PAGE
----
Spacecrypto dives into the ongoing debate regarding the classification of cryptocurrencies as Securities or Commodities. In the US, these two categories are regulated by separate government agencies, with significant implications for selling, listing and possible legal action in the event of regulatory violations.
The issue has been open for years, and given the wide variety present in the cryptocurrency market, it is likely that a single decision will not be reached, but will vary depending on the token under consideration.
The objective of this article is to explore the differences between Securities vs. Commodities tokens, highlighting the implications of such a classification for cryptocurrencies. We will analyse the ongoing debate on whether cryptocurrencies should be classified as one of the two categories, providing a clear overview of the arguments for and against.
What are Securities and Commodities?
To delve deeper into the topic, let's start by defining these two financial instruments.
Securities - Financial Securities:
Securities are financial instruments that confer a claim on the issuer, such as stocks, bonds and derivatives, and are regulated by the Securities and Exchange Commission (SEC). A 1946 ruling defined sales of securities as 'investment contracts' - indicating that those who invest money in a security 'expect profits solely from the efforts of the promoter or a third party'. "Under the Howey test, an instrument is considered an investment contract if it involves an investment of money in a joint venture, with the expectation of profits primarily from the efforts of others. If a token does not meet the criteria of the Howey test, it could be considered a commodity and subject to CFTC regulation of commodities." The test stemming from this ruling has been employed in several SEC cases, including The DAO case, a case against Ripple's XRP token, and most recently, a case against Dapper Labs, creator of NBA Top Shot, a non-fungible token (NFT) collectible in sports, and its associated market.
Commodities - Physical Goods:
On the other hand, commodities are physical goods traded on exchanges in wholesale quantities. These can include agricultural commodities such as corn and wheat, as well as precious metals such as gold and silver. The category can include all those commodities or raw materials (including digital) that can be stored and fungible. Commodities are generally traded according to their current market value. In the United States, the Commodity Futures Trading Commission (CFTC) oversees certain irregularities in commodities trading, although the agency does not yet have broader regulatory jurisdiction over spot trading, as it does for securities under the control of the SEC.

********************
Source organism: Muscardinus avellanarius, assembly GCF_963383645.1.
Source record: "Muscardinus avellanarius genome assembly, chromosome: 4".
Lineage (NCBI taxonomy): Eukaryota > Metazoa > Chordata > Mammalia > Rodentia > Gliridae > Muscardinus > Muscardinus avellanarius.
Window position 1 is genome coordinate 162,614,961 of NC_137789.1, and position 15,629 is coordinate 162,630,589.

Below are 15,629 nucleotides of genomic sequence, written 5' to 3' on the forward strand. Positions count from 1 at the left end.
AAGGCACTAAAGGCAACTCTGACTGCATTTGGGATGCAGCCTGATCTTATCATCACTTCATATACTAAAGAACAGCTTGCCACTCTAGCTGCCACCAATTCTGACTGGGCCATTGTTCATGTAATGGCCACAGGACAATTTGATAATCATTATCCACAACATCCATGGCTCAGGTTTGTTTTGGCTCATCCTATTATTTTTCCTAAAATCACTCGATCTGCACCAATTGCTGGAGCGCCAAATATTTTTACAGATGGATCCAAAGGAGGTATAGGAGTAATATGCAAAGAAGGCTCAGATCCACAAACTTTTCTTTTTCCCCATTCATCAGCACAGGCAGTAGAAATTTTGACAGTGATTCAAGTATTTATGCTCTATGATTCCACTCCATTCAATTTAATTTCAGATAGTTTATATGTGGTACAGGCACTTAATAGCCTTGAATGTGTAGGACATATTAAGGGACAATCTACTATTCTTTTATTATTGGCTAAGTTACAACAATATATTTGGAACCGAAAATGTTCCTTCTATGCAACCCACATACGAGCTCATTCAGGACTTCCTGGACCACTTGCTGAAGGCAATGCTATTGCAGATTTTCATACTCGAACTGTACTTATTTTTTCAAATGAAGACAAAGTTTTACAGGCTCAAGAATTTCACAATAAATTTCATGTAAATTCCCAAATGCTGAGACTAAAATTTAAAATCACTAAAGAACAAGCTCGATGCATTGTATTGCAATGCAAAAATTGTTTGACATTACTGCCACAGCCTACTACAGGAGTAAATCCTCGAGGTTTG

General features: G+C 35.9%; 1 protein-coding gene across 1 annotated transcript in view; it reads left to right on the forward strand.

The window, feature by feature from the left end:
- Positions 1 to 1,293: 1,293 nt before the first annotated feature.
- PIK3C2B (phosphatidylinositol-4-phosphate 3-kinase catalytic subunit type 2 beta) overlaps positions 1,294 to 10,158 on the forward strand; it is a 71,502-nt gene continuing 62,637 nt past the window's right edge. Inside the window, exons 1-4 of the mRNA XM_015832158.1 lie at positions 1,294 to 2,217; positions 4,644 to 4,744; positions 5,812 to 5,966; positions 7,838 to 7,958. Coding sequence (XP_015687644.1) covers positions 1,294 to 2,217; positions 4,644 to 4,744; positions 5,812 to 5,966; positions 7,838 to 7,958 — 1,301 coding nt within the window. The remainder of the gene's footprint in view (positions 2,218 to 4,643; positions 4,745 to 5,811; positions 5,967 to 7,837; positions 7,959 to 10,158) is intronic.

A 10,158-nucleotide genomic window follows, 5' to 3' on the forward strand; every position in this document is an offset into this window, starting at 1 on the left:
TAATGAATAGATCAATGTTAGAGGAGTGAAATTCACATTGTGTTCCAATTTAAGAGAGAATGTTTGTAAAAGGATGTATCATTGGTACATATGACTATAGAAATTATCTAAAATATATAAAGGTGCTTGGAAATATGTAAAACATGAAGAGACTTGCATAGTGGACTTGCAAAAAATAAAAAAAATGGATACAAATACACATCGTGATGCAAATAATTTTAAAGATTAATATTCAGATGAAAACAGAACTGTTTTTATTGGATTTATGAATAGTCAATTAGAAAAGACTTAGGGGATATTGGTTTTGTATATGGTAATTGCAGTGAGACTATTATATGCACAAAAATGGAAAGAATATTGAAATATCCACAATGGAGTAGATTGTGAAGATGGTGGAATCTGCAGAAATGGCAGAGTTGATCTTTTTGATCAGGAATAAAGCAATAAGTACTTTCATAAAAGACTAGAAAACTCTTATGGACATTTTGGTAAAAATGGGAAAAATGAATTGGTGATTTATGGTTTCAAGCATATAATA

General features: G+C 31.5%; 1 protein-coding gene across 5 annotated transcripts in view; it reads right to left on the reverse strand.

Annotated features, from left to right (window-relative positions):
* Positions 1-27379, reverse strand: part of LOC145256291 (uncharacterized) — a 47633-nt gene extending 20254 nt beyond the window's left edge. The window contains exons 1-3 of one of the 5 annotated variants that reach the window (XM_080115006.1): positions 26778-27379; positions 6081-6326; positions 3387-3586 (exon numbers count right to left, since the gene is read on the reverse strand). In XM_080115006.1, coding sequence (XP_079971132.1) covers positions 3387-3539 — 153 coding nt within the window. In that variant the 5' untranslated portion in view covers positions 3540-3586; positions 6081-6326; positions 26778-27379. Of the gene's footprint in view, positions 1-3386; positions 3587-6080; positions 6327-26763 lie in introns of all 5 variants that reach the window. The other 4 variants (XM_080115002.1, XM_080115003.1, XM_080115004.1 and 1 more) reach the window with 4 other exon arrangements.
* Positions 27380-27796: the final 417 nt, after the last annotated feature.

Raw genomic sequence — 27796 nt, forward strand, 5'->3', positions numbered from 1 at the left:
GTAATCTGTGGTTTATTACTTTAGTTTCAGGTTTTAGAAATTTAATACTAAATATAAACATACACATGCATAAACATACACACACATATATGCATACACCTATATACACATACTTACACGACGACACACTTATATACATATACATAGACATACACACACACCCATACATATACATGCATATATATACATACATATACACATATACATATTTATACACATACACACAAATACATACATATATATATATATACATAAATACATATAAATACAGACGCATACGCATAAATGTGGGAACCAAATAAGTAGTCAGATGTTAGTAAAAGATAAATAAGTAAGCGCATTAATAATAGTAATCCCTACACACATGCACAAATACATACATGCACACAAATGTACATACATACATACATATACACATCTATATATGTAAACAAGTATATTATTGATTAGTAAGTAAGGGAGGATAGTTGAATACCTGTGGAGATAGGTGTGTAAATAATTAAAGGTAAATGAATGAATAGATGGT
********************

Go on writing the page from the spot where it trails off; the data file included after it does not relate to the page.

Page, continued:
The Commodity Futures Trading Commission (CFTC) is an independent US government agency that regulates the futures and options markets. It was created in 1974 with the passage of the Commodity Futures Trading Commission Act. The CFTC is charged with protecting market users and the public from fraud, manipulation and abusive practices related to the sale of futures and options on commodities and financial instruments. In addition, it is charged with promoting open, competitive, and financially sound futures and options markets.
The CFTC's jurisdiction extends over futures and options exchanges, clearing agencies, and other intermediaries operating in the United States. It also works with other national and international regulatory authorities to coordinate oversight of global derivatives markets. The CFTC plays a key role in ensuring integrity and transparency in the financial derivatives markets, helping to maintain investor confidence and the stability of the financial system.
What is the Howey Test?
To determine whether a 'contract' exists and thus define an asset as a security, we refer to the relevant US Supreme Court decision, known as SEC v. WJ Howey Co of 1946, which established the so-called Howey's test. This test consists of four criteria used to assess whether a financial instrument can be considered an 'investment contract' and thus qualify as a security. The key elements of the Howey test include:
- It must involve an investment of money.
- The investment must be in a joint venture.
- There must be an expectation of making a profit.
- The profit must derive from the efforts of others.
As previously mentioned, this definition implies that many initial coin offerings (ICOs) are considered investment contracts and, therefore, securities. On the other hand, it is not difficult to observe micro crypto realities and easily realise how they are blatantly considered securities. Anyone who remembers the hectic ICO phase mentioned above, of which only a distant memory remains today, understands how these cases have left investors with a bitter aftertaste, deprived of their initial expectations. A greater control of the market by the SEC at that time would undoubtedly have protected a number of investors, given the number of projects that left those who invested in them high and dry.
On the other hand, however, the SEC persists in taking hostile positions towards any blockchain-related asset, earning it the dislike of investors who now consider it the main antagonist in the cryptocurrency landscape.